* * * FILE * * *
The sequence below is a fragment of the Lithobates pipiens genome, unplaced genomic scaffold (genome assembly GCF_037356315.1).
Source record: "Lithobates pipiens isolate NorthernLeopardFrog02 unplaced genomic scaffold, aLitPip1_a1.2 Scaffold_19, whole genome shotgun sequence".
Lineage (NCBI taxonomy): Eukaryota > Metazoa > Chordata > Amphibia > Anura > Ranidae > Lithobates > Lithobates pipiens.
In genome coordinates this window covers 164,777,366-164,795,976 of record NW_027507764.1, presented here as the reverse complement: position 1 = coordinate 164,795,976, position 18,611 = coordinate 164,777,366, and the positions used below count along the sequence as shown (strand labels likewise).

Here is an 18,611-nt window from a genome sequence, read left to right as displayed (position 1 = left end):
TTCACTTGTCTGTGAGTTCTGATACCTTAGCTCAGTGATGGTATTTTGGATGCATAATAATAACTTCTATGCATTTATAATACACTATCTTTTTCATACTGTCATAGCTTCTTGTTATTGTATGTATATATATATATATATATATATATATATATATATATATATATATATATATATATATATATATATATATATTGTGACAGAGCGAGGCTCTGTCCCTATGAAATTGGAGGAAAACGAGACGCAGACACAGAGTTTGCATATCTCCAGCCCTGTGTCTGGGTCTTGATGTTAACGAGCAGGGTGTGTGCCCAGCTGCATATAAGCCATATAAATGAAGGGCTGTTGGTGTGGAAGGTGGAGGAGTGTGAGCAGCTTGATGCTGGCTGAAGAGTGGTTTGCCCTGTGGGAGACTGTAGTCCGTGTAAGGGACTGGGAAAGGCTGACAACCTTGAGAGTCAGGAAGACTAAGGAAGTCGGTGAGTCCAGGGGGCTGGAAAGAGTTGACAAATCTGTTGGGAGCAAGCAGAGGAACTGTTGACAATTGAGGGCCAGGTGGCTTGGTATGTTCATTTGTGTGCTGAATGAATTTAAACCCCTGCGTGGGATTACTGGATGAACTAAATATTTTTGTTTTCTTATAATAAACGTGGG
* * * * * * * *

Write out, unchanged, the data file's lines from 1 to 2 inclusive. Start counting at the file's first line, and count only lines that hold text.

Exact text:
The sequence below is a fragment of the Lithobates pipiens genome, unplaced genomic scaffold (genome assembly GCF_037356315.1).
Source record: "Lithobates pipiens isolate NorthernLeopardFrog02 unplaced genomic scaffold, aLitPip1_a1.2 Scaffold_19, whole genome shotgun sequence".